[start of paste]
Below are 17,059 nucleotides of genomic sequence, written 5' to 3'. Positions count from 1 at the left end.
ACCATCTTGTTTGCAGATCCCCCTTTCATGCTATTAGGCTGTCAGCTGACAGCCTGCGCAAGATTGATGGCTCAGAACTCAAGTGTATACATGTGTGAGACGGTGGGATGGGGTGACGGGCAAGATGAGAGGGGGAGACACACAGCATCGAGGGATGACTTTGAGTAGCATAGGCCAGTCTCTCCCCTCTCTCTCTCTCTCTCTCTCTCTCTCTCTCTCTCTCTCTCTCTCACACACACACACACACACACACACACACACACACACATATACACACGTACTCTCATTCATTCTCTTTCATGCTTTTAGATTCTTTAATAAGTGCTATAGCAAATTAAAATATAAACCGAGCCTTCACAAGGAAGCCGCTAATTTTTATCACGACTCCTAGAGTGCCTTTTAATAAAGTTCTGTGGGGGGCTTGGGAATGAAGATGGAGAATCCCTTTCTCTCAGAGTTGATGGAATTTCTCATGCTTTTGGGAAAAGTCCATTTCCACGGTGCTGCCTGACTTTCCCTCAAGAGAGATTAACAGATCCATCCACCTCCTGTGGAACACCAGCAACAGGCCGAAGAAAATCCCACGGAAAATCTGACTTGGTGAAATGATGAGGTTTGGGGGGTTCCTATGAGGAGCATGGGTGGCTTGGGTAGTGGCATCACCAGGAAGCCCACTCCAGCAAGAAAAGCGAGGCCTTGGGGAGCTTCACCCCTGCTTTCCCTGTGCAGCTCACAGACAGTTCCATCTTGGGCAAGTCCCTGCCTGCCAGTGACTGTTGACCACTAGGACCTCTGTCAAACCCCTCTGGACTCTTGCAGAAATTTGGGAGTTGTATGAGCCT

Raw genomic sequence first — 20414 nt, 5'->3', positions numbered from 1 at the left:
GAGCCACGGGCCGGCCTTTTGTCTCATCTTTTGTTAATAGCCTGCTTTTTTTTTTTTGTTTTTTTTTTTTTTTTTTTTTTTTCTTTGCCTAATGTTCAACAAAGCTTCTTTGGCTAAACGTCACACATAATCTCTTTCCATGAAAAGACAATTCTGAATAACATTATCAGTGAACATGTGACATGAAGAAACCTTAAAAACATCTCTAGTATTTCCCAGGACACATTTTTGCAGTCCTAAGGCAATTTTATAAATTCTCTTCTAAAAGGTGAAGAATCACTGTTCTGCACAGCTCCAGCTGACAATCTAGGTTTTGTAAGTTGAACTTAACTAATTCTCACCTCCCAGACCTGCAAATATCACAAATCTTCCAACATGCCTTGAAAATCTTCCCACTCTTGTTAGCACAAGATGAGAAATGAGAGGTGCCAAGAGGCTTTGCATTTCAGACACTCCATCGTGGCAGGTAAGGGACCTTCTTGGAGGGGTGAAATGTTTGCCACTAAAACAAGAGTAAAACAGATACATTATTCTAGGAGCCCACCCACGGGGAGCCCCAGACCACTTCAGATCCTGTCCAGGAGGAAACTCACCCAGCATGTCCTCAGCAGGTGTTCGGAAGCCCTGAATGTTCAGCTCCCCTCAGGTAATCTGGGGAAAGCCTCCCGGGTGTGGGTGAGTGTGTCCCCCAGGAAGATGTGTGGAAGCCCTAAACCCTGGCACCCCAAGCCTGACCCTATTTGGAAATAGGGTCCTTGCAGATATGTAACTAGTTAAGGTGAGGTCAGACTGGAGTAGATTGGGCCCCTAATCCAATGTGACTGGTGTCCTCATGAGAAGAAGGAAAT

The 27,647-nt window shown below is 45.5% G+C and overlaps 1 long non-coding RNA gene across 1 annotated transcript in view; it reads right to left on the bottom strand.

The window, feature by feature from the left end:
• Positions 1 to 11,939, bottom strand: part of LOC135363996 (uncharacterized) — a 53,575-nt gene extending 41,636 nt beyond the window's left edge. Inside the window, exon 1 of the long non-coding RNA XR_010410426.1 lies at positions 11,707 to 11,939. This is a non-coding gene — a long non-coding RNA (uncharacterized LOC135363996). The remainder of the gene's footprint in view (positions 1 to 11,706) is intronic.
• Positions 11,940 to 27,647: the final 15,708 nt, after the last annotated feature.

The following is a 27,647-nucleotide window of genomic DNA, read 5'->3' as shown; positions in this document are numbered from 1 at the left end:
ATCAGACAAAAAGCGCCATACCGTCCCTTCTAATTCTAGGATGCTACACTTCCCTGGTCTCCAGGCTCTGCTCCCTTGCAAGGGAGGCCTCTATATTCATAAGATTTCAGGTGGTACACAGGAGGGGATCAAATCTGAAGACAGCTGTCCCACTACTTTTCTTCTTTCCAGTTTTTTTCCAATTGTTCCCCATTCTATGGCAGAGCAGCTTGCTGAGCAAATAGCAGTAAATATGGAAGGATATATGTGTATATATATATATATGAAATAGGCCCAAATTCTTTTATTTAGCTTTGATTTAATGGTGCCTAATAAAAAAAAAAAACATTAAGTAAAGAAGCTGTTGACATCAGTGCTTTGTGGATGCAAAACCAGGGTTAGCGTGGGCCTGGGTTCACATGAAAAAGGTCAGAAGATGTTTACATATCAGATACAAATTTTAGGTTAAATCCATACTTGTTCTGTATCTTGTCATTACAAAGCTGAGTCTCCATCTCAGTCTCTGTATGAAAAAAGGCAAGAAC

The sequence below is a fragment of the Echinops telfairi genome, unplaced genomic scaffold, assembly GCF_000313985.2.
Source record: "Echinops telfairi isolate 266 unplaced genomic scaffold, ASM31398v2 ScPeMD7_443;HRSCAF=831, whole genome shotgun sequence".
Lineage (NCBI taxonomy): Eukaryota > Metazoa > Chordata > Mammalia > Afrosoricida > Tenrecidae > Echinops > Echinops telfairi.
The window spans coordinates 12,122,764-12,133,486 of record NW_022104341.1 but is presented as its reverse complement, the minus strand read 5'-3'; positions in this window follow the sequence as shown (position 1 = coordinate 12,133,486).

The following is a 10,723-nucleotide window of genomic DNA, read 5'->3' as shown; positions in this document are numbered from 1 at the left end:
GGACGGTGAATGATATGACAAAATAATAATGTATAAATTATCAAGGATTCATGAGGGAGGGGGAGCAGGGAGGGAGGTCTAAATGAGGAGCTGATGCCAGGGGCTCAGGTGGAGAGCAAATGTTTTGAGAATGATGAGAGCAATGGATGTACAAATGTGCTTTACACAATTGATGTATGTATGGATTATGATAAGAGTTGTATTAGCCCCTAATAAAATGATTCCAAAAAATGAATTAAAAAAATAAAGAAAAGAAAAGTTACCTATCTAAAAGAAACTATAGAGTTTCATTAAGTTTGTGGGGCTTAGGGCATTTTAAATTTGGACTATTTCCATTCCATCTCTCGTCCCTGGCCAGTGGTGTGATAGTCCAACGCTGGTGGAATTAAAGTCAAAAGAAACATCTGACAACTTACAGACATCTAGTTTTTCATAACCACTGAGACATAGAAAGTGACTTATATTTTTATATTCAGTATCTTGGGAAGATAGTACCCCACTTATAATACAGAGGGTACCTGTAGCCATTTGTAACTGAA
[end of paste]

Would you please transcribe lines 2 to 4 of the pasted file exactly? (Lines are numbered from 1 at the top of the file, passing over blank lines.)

ACCATCTTGTTTGCAGATCCCCCTTTCATGCTATTAGGCTGTCAGCTGACAGCCTGCGCAAGATTGATGGCTCAGAACTCAAGTGTATACATGTGTGAGACGGTGGGATGGGGTGACGGGCAAGATGAGAGGGGGAGACACACAGCATCGAGGGATGACTTTGAGTAGCATAGGCCAGTCTCTCCCCTCTCTCTCTCTCTCTCTCTCTCTCTCTCTCTCTCTCTCTCTCTCACACACACACACACACACACACACACACACACACACATATACACACGTACTCTCATTCATTCTCTTTCATGCTTTTAGATTCTTTAATAAGTGCTATAGCAAATTAAAATATAAACCGAGCCTTCACAAGGAAGCCGCTAATTTTTATCACGACTCCTAGAGTGCCTTTTAATAAAGTTCTGTGGGGGGCTTGGGAATGAAGATGGAGAATCCCTTTCTCTCAGAGTTGATGGAATTTCTCATGCTTTTGGGAAAAGTCCATTTCCACGGTGCTGCCTGACTTTCCCTCAAGAGAGATTAACAGATCCATCCACCTCCTGTGGAACACCAGCAACAGGCCGAAGAAAATCCCACGGAAAATCTGACTTGGTGAAATGATGAGGTTTGGGGGGTTCCTATGAGGAGCATGGGTGGCTTGGGTAGTGGCATCACCAGGAAGCCCACTCCAGCAAGAAAAGCGAGGCCTTGGGGAGCTTCACCCCTGCTTTCCCTGTGCAGCTCACAGACAGTTCCATCTTGGGCAAGTCCCTGCCTGCCAGTGACTGTTGACCACTAGGACCTCTGTCAAACCCCTCTGGACTCTTGCAGAAATTTGGGAGTTGTATGAGCCT

Raw genomic sequence first — 20414 nt, 5'->3', positions numbered from 1 at the left:
GAGCCACGGGCCGGCCTTTTGTCTCATCTTTTGTTAATAGCCTGCTTTTTTTTTTTTGTTTTTTTTTTTTTTTTTTTTTTTTCTTTGCCTAATGTTCAACAAAGCTTCTTTGGCTAAACGTCACACATAATCTCTTTCCATGAAAAGACAATTCTGAATAACATTATCAGTGAACATGTGACATGAAGAAACCTTAAAAACATCTCTAGTATTTCCCAGGACACATTTTTGCAGTCCTAAGGCAATTTTATAAATTCTCTTCTAAAAGGTGAAGAATCACTGTTCTGCACAGCTCCAGCTGACAATCTAGGTTTTGTAAGTTGAACTTAACTAATTCTCACCTCCCAGACCTGCAAATATCACAAATCTTCCAACATGCCTTGAAAATCTTCCCACTCTTGTTAGCACAAGATGAGAAATGAGAGGTGCCAAGAGGCTTTGCATTTCAGACACTCCATCGTGGCAGGTAAGGGACCTTCTTGGAGGGGTGAAATGTTTGCCACTAAAACAAGAGTAAAACAGATACATTATTCTAGGAGCCCACCCACGGGGAGCCCCAGACCACTTCAGATCCTGTCCAGGAGGAAACTCACCCAGCATGTCCTCAGCAGGTGTTCGGAAGCCCTGAATGTTCAGCTCCCCTCAGGTAATCTGGGGAAAGCCTCCCGGGTGTGGGTGAGTGTGTCCCCCAGGAAGATGTGTGGAAGCCCTAAACCCTGGCACCCCAAGCCTGACCCTATTTGGAAATAGGGTCCTTGCAGATATGTAACTAGTTAAGGTGAGGTCAGACTGGAGTAGATTGGGCCCCTAATCCAATGTGACTGGTGTCCTCATGAGAAGAAGGAAAT